The broad indices ended mixed after the Commerce Department revised its gross domestic product growth estimate for the fourth quarter to 2.4% from the initial estimate of 3.4%. Economists polled by Thomson Reuters had on average estimated the revised fourth-quarter GDP to come in at 2.6%.
The flow of softening housing market reports continued on Friday, with the National Association of Realtors saying its Pending Home Sales Index -- which gauges contract signings -- rose 0.1% during January to a reading of 95.0, but that the index was down 9.0% from the January 2013 reading of 104.4. The December figure of 94.9 was the lowest reading for the index since November 2011.
NAR chief economist Lawrence Yun said continued bad weather in many areas of the U.S. had "inhibited home shopping" for a second straight month, and that a limited supply of homes on the market was a contributing factor, "especially in the West, while credit remains tight and affordability isn't as favorable as it was a year ago."
The KBW Bank Index (I:BKX) was up 0.4%, with all but six of the 24 index components ending with gains.
Fannie and Freddie Simmer
Following gains of 42% apiece over the previous three sessions, shares of Fannie Mae (FNMA) and Freddie Mac (FMCC) settled down on Friday. Fannie Mae rounded off the week with shares rising 2.8% to $4.80, while Freddie's shares were up 0.4% to $4.64.
It was an intense week Fannie and Freddie, the government sponsored mortgage enterprises (GSEs), which were both taken under conservatorship by the federal government at the height of the credit crisis in September 2008.
Fannie Mae on Monday reported fourth-quarter earnings of $6.5 billion and said it would pay dividends totaling $7.2 billion to the government in March. That dividend payment will bring the total amount paid by Fannie to the U.S. Treasury to $117.2 billion, exceeding the government's senior preferred stake in the company of $117.1 billion.
Then investors cheered an important ruling on Wednesday by Judge Margaret Sweeney in the U.S. Court of Federal Claims that the lawsuit against the government by private shareholders of the government sponsored enterprises -- including Bruce Berkowitz's Fairholme Funds -- could proceed to the discovery phase.
Freddie Mac on Thursday announced a fourth-quarter profit of $8.6 billion and said it would pay a dividend to the Treasury of $10.4 billion. That will bring the total amount paid by Freddie to the Treasury to $81.8 billion, well above the government's investment of $72.3 billion.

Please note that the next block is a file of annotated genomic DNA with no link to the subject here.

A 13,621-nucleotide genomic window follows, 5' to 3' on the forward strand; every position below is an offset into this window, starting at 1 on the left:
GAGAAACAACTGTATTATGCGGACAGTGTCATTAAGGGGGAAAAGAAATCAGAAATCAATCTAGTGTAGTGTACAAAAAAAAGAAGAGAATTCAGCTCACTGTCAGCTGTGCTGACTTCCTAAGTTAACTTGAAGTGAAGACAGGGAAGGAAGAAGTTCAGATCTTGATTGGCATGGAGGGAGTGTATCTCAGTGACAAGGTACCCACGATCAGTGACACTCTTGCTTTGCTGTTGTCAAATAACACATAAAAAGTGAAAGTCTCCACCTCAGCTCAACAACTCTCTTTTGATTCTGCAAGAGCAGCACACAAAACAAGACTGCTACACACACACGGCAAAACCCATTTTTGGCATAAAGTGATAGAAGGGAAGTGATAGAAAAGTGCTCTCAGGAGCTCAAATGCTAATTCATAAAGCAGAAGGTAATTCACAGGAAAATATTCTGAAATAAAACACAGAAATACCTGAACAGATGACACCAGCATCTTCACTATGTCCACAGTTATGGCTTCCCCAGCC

Fannie and Freddie have returned to strong profitability, thanks to the government's intervention that saved the mortgage giants from bankruptcy in 2008. But private shareholders have initiated at least 20 lawsuits against the government, because of an amendment to the bailout agreements made in August 2012 -- after the GSEs had stopped increasing their borrowings from the government and had comfortably covered their 10% dividends to Uncle Sam during the second quarter of 2012. Under the "third amendment" to the bailout agreements, both GSEs must pay all of their earnings as dividends to the government, in excess of minimal capital buffers.
This means the GSEs aren't allowed to repurchase any government-held senior preferred shares, and that private investors holding stock in the companies are out in the cold, indefinitely.
But institutional investors holding common and junior preferred shares of the GSEs think they will eventually win in court. For much more on this very important story about the epic battle over two important companies with balance sheets totaling $5.3 trillion, please see TheStreet's extensive continuing coverage:
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Shares of KeyCorp of Cleveland have pulled back 2% this year, following a return of 62.5% during 2013. The shares trade for 1.3 times their reported Dec. 31 tangible book value of $10.11, and for 11.7 times the consensus 2015 earnings estimate of $1.13 a share, among analysts polled by Thomson Reuters. The consensus 2014 EPS estimate is $1.02.
CLSA analyst Mike Mayo rates KeyCorp "outperform," with a 12-month price target of $14, and believes the company has plenty of room to improve its efficiency, which could "strengthen a favorable capital return story" for shareholders.
In a note to clients on Thursday, Mayo wrote that KeyCorp's ratio of expenses to revenue trailed peers last year, but that the bank "returned more earnings to investors via dividends and buybacks than its peers (3/4 vs. 1/2), aiding stock performance."
But with a price-to-book value trailing peers, which together trade for roughly 1.6 times tangible book value for peers, the analyst believes "buybacks could go farther," to boost the valuation of KeyCorp's stock.
Mayo expects KeyCorp to make progress in "getting back to average" expenses, by continuing to "close branches, eliminate hobbies (new sale of European leasing business), and reduce occupancy and staff expenses." But he also believes the bank "has not articulated the benefits in a way that investors can hold management accountable."
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Philip W. van Doorn is a member of TheStreet's banking and finance team, commenting on industry and regulatory trends. He previously served as the senior analyst for TheStreet.com Ratings, responsible for assigning financial strength ratings to banks and savings and loan institutions. Mr. van Doorn previously served as a loan operations officer at Riverside National Bank in Fort Pierce, Fla., and as a credit analyst at the Federal Home Loan Bank of New York, where he monitored banks in New York, New Jersey and Puerto Rico. Mr. van Doorn has additional experience in the mutual fund and computer software industries. He holds a bachelor of science in business administration from Long Island University.